LAS VEGAS – TheAutomotive Group dealership chain recently set up a system that allows people to use their mobile phones and other computer devices to schedule online service-department appointments.
But fewer than 10% of customers are doing so.
“Most still are likely to pick up the phone,” says Bob Murray,’s director-operational marketing. “I don’t understand that, because we have all these technology tools. But we are moving in the direction of online appointments.”
It’s sometimes hard to estimate the speed at which customers adapt to dealership’s new communication-technology offerings. But in the case of online service appointments, eventually they will get there, Jack Simmons, Internet trainer for Cars.com, tells WardsAuto.
It’s better for a business to offer such an online service and wait for customers to adapt to it, rather than scramble to put it in place after belatedly learning of customer demand, he says.
Clearly, overall use of smartphones has exploded. Dealerships are among the businesses that are making themselves mobile-friendly.
“Almost all of our customers are using mobile devices, so we need to as well,” Murray says.
Asbury customers primarily use their smartphones and computer tablets to email a store, get directions to a dealership and check out vehicle inventory.
“Set yourself up for that, and you will see a huge increase in customer traffic,” Murray says here at the DrivingSales Executive Summit presented with WardsAuto.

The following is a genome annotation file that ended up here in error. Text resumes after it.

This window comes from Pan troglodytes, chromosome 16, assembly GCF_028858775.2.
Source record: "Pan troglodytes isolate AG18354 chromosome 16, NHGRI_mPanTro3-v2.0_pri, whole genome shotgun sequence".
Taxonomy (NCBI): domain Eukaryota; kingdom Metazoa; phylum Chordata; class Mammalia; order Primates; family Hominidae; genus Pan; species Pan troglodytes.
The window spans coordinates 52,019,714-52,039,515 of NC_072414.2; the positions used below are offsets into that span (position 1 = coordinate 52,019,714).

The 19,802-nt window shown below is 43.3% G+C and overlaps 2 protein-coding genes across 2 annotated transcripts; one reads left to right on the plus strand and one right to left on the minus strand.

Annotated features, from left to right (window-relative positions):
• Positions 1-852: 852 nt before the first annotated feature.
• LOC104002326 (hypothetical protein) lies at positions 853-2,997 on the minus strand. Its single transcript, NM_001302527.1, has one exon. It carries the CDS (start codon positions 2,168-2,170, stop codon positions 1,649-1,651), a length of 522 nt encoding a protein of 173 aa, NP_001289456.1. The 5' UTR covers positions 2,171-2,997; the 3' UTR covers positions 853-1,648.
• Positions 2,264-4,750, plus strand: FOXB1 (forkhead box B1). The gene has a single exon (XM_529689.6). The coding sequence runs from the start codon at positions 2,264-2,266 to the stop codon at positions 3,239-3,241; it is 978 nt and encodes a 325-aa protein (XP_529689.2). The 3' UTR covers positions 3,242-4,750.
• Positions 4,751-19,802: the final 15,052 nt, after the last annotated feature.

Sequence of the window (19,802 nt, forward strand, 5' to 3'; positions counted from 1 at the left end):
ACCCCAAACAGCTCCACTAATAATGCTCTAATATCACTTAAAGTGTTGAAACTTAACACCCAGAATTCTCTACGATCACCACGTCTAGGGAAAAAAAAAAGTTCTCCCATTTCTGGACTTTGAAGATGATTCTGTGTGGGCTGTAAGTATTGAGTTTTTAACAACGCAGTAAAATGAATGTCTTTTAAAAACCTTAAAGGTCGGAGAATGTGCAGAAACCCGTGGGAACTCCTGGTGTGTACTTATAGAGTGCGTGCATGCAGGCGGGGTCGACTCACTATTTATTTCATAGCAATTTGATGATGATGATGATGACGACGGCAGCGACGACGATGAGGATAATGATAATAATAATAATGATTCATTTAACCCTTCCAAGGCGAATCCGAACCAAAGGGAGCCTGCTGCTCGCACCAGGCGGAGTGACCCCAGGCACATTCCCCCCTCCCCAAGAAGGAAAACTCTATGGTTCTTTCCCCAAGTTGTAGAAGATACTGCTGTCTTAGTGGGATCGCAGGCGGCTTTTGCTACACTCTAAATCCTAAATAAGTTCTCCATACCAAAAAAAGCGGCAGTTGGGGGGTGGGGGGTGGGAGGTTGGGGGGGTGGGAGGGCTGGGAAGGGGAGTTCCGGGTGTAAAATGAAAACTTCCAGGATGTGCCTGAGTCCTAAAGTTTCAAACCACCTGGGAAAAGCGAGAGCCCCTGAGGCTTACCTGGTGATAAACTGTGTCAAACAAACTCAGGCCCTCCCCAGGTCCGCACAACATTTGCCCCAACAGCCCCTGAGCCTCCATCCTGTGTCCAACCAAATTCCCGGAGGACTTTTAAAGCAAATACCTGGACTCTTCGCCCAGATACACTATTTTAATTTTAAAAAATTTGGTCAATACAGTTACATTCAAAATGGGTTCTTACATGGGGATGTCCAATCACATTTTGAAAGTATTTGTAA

An estimated one in two U.S. adults will own a smartphone by the end of this year, says J.D. Rucker, TK Carsites director-new media. Many dealerships assume shoppers plugging into the new technology are Millennials in their 20s and 30s. But it is much more than just them, Simmons says. “It is across all age groups. It is wrong to assume it is just kids.”
Roland Perez has designed several apps for the Cavender Auto Group, where he is e-commerce director. “The basic functions are the best,” he says at a conference session titled “Mobile Strategies to Reach Today’s On-the-Go Shopper.”
“I found that the less on the app, the greater the use,” he says. “People are interested in inventory, used cars, specials, phone numbers and directions to the dealerships. We just added live chat for mobile and saw an increase in sales.”
Perez has set up a system in which QR-code window stickers are on all cars on Cavender lots. Consumers, especially after-hours shoppers, can use their mobile devices to scan the codes. Assorted vehicle information is downloaded including photos, available rebates, price, fuel-economy rating, specifications, options, a list of similar vehicles and a click-call phone number.
“It also tells me the date and time when someone looked at the car on the lot,” Perez says.
In the St. Louis market, Asbury tested a mobile app that makes it easier for service customers to rate the repair or maintenance work, then post their reviews online.
The customer-satisfaction reviews, both their in overall positive tones and numbers, were encouraging, Murray says. “We had 100 reviews in 60 days at our Lexus dealership. Last year, they had 23. We’re now rolling this app out to all of our nine markets.”
He urges auto makers to get up to speed with their customer-satisfaction surveys, which sometimes can be long and cumbersome. “Only disgruntled customers are going to fill out a 37-question survey.”
Persuading dealership staffers to adapt to new technology sometimes is difficult, but not impossible if done right, says Cassie Broemmer, director-customer retention and marketing for the VanTuyl Group.